The 4th in a Series on my Family Tree
Education can take a variety of forms. Not everyone is designed to learn in the same way. Put a dreamer in a classroom with a more linear thinker and try to teach each according to the learning style of the other and frustration, for students and teacher, is bound to ensue.
Many of my ancestors were dreamers. The kids, if you will, who gaze out the classroom window while the teacher is droning on about algebra. (Hand raised here.) Either by choice or circumstance their imaginations took them boldly into new adventures often at great physical, mental, emotional, and financial cost. The Irish Palatines, for example, were farmers with a trade, i.e. blacksmith, carpenter, as a side hustle. The United Empire Loyalists were landowners, magistrates, businessmen before the American Revolution and having lost everything thereafter were forced to make peace with the wilderness and adapt to the pioneering way of life.
As artists and artisans their creative sensibilities couldn’t help but be enmeshed with nature. Great aunt Margaret (Belton) Cox (1887-1978), a trained milliner, turned her creative talent to painting (even taking lessons from Charles Russell, noted artist of the American West). She also sculpted, using driftwood and other natural items. She was noted for her apple head dolls.
Nature was the classroom of my forebears; the elements a calm or calamitous teacher. They were pioneers for a greater purpose; for the promise of a better future, sacrificing much in pursuit of the higher ideal. They endeavoured to stand on their own two feet while contributing to the community-at-large. The tests were harsh. Some fared better than others.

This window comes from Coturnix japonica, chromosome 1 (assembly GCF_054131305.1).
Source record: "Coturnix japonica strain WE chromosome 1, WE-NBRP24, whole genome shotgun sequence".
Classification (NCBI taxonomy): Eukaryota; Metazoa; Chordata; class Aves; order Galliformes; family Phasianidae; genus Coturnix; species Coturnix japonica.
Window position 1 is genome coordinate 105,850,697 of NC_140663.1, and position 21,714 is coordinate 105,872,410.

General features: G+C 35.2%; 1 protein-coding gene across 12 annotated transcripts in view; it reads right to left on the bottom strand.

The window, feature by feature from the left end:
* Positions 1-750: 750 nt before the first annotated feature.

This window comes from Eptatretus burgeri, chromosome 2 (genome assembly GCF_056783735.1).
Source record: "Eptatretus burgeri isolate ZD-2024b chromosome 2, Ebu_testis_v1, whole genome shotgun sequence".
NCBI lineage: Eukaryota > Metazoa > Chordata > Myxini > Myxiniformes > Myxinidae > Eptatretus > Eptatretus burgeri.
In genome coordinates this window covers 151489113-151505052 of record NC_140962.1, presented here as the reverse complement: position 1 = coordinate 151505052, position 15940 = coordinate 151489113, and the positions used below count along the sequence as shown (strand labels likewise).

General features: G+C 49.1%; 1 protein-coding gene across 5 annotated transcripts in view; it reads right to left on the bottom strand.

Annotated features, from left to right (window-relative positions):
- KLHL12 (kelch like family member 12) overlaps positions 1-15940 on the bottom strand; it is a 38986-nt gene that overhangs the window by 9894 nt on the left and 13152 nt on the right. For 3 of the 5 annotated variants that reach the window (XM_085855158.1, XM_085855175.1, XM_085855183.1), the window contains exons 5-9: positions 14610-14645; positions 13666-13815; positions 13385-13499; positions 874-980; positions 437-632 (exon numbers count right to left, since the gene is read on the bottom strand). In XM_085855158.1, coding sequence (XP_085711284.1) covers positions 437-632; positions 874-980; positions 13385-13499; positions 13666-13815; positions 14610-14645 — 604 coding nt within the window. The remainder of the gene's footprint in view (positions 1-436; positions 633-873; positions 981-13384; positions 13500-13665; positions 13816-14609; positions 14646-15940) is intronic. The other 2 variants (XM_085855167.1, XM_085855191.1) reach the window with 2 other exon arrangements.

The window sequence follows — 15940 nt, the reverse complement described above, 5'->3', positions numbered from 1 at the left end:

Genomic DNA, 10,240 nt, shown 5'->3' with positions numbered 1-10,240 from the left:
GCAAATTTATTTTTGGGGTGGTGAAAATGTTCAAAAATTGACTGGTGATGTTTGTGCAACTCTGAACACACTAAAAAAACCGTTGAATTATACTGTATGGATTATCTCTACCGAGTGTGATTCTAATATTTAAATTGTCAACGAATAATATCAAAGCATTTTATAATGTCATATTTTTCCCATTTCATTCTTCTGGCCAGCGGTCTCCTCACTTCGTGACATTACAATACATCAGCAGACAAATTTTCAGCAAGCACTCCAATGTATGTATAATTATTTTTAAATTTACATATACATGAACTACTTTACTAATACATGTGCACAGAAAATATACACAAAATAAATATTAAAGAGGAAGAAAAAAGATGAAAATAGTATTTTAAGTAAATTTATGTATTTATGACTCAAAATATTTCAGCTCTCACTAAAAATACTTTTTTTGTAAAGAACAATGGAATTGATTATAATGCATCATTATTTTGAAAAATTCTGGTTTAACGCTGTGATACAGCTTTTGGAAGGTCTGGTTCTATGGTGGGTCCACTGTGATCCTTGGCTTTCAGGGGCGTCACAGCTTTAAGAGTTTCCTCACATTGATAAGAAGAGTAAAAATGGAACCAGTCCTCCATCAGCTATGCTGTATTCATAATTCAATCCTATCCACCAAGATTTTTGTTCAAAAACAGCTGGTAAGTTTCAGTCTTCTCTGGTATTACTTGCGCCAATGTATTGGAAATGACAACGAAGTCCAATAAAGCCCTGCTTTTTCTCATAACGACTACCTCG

School of Hard Knocks
When my great-grandparents William Alexander Gordon and Jane (Robson) Gordon left gentrified Motherwell, Scotland in 1927 for the pioneer life of northern Alberta they had no idea what challenges lay ahead. They learned “on-the-fly” how to adapt to and engage with a mostly untamed environment. And with all their resources invested in building the new life and surviving the blight that was the Great Depression, any aspirations with respect to a higher education had to be abandoned. The children learned, instead, to negotiate the trials and travails of life at the School of Hard Knocks. As seen in the following extract from an account by my grandmother, Alice (Gordon) McDonall (1916-1994), there was nothing to recommend the lessons on offer:
The Final Word
Recent generations, of course, have had the opportunity to participate in the formal education denied our ancestors. Still, the character, work ethic, and compassion formed and fashioned in the School of Hard Knocks by those who came before laid a firm foundation. My own education has been a fly-by-the-seat-of-my pants endeavour, less formal but no less thorough. Indeed, life on the farm these past several years (I was born a city girl, but you can’t help what’s in the genes) has given me a better appreciation for the hands-on learning such an environment affords.
It’s my understanding that the family was always proud of their ability to work with the land, attend to the needs of their animals, and live a robust life in the process. And why wouldn’t they be. The farm was their university, and a way of life. ❦
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